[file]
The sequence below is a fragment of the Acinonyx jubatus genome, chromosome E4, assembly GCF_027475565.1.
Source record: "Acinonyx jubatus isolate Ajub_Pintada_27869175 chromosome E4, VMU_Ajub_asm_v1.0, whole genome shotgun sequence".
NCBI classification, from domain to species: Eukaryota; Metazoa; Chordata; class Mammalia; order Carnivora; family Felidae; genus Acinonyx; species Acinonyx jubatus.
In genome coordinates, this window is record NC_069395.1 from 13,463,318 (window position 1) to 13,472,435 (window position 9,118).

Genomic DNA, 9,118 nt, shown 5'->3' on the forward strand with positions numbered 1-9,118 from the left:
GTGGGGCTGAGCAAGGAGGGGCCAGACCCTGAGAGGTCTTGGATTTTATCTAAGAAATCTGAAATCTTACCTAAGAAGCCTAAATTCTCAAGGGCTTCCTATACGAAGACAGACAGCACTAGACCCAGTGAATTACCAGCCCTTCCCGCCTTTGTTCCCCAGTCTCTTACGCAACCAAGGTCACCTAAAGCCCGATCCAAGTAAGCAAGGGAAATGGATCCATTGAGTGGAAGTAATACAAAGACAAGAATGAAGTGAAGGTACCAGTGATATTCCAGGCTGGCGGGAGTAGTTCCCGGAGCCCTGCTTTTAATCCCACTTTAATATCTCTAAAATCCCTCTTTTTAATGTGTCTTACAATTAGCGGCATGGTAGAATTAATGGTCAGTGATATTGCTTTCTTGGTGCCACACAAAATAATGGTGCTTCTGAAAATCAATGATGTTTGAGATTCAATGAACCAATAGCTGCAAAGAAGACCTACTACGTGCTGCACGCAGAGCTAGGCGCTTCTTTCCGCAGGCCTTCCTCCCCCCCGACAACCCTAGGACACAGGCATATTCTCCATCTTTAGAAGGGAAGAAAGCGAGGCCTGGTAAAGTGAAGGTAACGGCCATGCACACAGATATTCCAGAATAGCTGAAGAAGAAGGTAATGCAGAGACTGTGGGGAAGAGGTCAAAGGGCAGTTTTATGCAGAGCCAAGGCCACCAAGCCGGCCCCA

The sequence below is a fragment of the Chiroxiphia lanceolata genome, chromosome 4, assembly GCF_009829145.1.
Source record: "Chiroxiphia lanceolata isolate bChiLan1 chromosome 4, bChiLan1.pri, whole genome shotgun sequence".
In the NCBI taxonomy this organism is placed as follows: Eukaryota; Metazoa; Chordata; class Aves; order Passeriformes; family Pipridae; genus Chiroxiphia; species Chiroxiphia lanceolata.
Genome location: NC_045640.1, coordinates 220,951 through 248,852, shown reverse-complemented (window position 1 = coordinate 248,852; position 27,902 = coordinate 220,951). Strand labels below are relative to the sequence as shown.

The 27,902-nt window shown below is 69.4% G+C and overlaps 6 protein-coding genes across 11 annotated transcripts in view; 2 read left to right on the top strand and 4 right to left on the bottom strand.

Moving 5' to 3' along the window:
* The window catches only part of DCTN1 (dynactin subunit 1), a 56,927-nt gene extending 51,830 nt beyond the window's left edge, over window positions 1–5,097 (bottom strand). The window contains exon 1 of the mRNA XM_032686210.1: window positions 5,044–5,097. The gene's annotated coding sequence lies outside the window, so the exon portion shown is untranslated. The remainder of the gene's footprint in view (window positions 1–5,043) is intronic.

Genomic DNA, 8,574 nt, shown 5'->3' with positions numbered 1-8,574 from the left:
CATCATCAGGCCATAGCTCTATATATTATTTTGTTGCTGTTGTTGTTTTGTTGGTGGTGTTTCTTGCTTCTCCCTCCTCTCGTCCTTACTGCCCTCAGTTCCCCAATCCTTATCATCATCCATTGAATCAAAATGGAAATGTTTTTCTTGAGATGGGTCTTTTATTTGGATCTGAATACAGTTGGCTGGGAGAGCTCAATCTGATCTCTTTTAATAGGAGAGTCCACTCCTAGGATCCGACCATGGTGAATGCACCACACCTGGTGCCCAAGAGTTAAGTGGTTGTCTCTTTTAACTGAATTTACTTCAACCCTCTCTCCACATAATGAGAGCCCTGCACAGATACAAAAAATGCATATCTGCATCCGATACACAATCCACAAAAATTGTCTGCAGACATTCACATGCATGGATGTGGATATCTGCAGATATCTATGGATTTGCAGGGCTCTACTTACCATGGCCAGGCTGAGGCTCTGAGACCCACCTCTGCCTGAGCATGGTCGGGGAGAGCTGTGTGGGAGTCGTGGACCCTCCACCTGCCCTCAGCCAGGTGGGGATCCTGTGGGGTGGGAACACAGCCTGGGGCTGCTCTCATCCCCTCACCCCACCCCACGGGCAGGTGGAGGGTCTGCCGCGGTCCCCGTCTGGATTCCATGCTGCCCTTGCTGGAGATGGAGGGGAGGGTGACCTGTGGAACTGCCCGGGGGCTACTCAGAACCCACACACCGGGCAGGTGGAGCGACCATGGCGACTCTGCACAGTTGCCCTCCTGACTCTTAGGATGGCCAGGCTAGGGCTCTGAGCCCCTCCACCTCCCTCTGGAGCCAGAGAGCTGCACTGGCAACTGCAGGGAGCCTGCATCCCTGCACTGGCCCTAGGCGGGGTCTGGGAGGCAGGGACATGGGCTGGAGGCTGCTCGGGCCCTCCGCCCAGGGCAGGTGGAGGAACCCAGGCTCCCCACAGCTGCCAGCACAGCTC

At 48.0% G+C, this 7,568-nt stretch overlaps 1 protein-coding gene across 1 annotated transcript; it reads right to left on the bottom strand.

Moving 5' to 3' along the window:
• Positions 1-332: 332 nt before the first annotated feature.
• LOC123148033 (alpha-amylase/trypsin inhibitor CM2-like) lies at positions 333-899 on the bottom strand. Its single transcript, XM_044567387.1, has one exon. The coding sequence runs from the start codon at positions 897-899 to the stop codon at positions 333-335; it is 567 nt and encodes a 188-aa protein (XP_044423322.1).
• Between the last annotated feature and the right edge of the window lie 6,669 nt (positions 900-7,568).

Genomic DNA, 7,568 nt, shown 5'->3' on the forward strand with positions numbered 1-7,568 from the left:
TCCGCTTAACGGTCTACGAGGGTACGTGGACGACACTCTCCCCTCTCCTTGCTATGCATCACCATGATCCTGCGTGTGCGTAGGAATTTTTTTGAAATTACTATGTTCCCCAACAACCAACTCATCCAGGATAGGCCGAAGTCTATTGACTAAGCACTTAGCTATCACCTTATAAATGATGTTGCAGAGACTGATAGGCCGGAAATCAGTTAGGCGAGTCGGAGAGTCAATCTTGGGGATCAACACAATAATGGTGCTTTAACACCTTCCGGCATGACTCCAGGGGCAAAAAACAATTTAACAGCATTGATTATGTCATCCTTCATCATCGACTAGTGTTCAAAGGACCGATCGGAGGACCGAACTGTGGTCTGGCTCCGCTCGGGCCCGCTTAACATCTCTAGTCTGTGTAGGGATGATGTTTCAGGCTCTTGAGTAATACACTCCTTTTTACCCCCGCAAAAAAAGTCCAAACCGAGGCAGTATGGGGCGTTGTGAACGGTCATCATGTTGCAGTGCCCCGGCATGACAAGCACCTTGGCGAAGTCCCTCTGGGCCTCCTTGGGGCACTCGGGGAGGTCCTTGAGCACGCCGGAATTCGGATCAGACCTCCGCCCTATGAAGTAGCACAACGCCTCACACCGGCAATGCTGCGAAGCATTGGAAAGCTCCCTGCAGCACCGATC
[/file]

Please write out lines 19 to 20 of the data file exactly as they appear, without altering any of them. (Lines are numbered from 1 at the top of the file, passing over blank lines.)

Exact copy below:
• LOC123148033 (alpha-amylase/trypsin inhibitor CM2-like) lies at positions 333-899 on the bottom strand. Its single transcript, XM_044567387.1, has one exon. The coding sequence runs from the start codon at positions 897-899 to the stop codon at positions 333-335; it is 567 nt and encodes a 188-aa protein (XP_044423322.1).
• Between the last annotated feature and the right edge of the window lie 6,669 nt (positions 900-7,568).